Since every grill is different, it’s essential to use a reliable thermometer for accurate temperature readings.

As Jenner emphasizes, “You cannot trust your grill’s thermometer. You absolutely must get a good digital thermometer for your grill.” Investing in a quality digital thermometer will provide you with accurate temperature readings, enabling you to fine-tune your cooking process.

(We recommend the Thermapen One.)

In outdoor grilling, external factors like weather conditions can impact temperature control. Sun, wind, rain, or snow can all affect the grill’s heat distribution and overall cooking temperatures. Therefore, it’s crucial to be aware of these elements and make adjustments accordingly.

As Meathead points out, “Outdoor grilling is less of a perfect science than your kitchen oven cooking,” so being adaptable and making adjustments based on real-time conditions is key.

Remember, temperature control is not a one-size-fits-all approach. It requires some trial and error to understand your specific grill’s behavior and how it responds to different settings. Experimenting with different burner configurations, coal arrangements, or heat adjustments will help you achieve the desired temperature ranges for your direct and indirect zones.

By paying attention to temperature control, calibrating your grill, and using reliable thermometers, you’ll gain the confidence and ability to fine-tune your grilling technique, ensuring perfectly cooked and flavorful results every time.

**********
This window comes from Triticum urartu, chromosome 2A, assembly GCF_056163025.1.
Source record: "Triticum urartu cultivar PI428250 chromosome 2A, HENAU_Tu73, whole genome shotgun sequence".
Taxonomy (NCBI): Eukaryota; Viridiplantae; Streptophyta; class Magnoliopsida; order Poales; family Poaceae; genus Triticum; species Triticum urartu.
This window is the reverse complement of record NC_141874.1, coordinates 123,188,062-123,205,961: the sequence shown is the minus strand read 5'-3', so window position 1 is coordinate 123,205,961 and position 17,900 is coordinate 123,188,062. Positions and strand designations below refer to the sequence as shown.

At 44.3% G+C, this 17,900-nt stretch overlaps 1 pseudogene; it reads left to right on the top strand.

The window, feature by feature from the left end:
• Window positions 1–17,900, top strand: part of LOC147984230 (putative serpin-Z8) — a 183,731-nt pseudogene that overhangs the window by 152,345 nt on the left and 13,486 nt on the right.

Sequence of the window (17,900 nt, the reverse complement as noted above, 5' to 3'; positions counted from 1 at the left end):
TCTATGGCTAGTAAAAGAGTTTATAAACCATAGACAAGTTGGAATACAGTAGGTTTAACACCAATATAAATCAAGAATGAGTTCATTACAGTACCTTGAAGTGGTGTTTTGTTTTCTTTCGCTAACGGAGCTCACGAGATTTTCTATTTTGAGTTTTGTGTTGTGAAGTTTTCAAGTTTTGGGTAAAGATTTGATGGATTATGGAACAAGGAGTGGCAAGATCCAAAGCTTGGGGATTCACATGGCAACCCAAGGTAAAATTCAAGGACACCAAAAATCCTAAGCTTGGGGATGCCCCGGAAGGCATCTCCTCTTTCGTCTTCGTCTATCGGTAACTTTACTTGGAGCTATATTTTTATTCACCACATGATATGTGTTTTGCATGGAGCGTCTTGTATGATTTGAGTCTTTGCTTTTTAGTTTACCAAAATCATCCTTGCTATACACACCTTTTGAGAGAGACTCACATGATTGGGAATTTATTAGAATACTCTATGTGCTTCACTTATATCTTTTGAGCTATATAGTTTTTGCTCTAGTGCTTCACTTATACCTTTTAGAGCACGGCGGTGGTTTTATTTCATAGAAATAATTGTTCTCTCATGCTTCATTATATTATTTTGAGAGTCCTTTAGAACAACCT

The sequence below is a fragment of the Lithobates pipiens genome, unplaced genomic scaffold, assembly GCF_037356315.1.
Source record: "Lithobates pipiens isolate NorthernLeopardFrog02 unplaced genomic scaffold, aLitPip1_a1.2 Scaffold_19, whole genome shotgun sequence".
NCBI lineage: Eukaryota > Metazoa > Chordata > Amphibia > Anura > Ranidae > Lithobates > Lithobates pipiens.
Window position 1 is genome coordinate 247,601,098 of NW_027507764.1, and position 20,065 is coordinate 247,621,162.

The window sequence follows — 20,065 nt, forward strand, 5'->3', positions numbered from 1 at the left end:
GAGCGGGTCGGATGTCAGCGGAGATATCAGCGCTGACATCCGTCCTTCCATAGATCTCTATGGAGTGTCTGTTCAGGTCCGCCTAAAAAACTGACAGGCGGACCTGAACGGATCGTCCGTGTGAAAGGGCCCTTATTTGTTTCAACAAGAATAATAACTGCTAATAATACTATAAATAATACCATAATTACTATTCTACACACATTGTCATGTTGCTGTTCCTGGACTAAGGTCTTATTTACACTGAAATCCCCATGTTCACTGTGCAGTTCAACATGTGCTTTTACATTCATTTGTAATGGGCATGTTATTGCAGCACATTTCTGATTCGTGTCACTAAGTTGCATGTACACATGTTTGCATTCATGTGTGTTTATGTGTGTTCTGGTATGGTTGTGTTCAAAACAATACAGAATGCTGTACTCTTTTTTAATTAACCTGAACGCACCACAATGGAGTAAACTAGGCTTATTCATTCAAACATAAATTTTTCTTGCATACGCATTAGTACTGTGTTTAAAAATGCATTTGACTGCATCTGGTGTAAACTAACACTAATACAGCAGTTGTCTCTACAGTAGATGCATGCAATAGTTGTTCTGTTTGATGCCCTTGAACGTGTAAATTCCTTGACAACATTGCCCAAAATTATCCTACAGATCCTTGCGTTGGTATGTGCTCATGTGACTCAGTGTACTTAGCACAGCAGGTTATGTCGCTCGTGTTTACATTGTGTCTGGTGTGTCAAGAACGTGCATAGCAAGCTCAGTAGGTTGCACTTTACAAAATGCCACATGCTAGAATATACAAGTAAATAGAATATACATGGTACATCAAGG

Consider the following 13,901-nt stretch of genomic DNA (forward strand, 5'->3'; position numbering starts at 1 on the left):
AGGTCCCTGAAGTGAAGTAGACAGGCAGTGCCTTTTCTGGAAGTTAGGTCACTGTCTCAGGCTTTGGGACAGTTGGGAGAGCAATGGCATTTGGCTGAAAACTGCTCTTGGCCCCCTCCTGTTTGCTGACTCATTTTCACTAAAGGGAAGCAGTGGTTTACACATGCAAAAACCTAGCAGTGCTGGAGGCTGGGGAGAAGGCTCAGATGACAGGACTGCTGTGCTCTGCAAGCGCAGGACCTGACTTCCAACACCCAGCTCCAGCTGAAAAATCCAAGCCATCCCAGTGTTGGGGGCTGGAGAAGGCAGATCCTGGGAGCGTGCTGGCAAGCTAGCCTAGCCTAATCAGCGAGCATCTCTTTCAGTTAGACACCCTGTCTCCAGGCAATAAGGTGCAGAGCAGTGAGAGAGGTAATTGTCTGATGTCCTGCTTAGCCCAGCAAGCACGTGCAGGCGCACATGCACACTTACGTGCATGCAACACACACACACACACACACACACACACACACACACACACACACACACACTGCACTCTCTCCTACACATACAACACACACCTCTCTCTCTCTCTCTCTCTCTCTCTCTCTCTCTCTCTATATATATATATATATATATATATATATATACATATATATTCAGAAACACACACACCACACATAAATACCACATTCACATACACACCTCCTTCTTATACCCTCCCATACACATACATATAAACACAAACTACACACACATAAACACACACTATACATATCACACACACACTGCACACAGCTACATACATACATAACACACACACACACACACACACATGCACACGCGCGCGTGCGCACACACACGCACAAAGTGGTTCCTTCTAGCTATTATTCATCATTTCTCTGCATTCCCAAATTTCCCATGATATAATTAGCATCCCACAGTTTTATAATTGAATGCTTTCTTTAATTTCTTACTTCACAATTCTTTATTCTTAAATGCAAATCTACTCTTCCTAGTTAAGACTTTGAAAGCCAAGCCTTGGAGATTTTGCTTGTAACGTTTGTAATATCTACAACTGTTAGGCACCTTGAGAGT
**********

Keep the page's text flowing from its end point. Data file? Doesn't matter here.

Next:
Stay tuned for the next section, where we’ll share additional expert tips and insights.

Expert Tips and Insights

To truly master the art of 2-zone grilling, it’s valuable to glean wisdom and insights from experienced grillmasters, chefs, and experts in the field. Their tips and advice can help you refine your techniques and elevate your grilling game. Here are some things to consider:

  1. “Two-zone grilling also provides you with a ‘safety net,'” writes David Johnson on Barbecue Logic. “Maybe the flame is suddenly flaring, and the temperature is getting a little out of hand, move it to the indirect zone until you regain control.”
  2. Jenner highlights the significance of experimentation: “Every grill is different, and you may need to experiment with burner configurations or coal arrangements to achieve the right balance of high and low heat. Don’t be afraid to adjust and fine-tune to find what works best for your specific grill.”
  3. Seasoned grillmasters recommend using a water pan in the indirect zone to add moisture and flavor to your dishes. According to Meathead, “A water pan adds humidity to the cooking atmosphere, keeping the meat moist and juicy. It also helps absorb heat, helping to maintain a lower temperature in the indirect zone.”
  4. When it comes to transitioning between zones, renowned chefs advise being mindful of timing and temperature considerations. As Meathead suggests, “Move your food to the direct zone at the right moment to achieve the desired sear and caramelization. Be attentive and watch for the perfect balance of searing, cooking, and finishing.”

By incorporating these expert tips and insights into your approach, you’ll gain a deeper understanding of the nuances involved and refine your skills to create memorable, mouthwatering dishes that will impress family and friends.

Chalkboard design for the term Two-Zone Grilling or Cooking including a definition and a sketch of a kettle grill with coals banked on one side, creating two cooking zones.